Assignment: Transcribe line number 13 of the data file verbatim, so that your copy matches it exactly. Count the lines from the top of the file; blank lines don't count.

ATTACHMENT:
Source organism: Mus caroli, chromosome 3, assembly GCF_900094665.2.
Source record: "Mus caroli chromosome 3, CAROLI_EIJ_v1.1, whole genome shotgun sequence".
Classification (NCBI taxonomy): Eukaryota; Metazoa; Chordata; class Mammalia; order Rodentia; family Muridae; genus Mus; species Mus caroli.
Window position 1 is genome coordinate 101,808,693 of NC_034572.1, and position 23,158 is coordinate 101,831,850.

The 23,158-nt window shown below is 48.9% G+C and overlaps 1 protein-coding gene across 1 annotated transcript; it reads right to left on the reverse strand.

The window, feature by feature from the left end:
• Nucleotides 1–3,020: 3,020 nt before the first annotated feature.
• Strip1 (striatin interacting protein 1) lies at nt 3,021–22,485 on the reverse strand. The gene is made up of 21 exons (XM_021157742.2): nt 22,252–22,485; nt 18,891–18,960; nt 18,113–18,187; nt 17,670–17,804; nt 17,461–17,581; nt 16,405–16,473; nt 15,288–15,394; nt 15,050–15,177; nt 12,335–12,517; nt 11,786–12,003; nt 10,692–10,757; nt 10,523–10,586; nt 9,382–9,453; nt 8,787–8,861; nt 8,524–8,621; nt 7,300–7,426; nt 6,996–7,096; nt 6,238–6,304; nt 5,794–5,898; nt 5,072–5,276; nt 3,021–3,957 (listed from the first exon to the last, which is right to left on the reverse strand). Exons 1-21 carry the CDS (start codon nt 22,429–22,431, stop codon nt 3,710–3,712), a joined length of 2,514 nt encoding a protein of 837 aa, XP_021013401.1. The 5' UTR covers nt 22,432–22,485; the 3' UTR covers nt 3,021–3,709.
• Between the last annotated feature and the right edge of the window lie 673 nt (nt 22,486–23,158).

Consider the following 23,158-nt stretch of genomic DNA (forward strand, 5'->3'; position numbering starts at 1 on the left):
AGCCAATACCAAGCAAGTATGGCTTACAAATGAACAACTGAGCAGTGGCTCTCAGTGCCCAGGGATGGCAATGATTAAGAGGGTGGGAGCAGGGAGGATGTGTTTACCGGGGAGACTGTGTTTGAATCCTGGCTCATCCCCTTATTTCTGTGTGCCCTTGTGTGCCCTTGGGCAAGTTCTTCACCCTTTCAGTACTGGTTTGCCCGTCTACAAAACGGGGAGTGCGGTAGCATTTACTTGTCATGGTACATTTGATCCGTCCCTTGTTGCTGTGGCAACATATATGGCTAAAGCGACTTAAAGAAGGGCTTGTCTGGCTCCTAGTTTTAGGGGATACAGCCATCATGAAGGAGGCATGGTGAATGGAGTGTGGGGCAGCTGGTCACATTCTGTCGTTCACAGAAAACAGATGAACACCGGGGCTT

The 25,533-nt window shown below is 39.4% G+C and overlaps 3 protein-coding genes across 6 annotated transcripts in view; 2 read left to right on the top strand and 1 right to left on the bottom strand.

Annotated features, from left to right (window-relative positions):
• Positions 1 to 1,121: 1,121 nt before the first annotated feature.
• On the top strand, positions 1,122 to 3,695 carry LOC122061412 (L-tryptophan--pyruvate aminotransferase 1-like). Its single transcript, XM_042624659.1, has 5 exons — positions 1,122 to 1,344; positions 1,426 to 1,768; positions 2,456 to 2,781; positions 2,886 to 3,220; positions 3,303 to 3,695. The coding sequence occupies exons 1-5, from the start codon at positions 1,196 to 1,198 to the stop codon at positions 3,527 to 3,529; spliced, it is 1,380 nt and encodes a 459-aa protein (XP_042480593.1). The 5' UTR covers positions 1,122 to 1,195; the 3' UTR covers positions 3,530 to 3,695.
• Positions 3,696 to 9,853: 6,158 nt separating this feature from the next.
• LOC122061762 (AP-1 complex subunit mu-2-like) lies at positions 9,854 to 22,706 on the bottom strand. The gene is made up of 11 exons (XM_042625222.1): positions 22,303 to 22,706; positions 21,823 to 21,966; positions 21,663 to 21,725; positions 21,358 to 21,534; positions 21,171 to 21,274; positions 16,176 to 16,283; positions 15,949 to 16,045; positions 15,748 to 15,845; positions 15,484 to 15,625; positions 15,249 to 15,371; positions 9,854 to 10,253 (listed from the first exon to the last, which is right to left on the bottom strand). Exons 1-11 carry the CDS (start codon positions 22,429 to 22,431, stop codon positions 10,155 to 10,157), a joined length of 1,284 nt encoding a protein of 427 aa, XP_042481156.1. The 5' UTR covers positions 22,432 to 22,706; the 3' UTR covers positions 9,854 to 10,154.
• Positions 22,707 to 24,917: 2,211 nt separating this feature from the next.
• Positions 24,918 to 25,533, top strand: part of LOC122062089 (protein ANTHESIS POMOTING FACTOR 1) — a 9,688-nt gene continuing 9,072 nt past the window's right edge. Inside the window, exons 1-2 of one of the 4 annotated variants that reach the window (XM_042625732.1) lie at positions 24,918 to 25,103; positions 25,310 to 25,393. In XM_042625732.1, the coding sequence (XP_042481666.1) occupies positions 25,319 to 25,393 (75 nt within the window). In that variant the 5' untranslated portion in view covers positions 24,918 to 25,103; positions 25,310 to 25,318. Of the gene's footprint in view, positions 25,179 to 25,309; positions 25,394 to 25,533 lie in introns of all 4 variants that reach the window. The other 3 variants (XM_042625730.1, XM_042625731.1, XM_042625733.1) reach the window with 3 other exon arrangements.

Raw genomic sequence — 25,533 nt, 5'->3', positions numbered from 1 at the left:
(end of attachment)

Annotated features, from left to right (window-relative positions):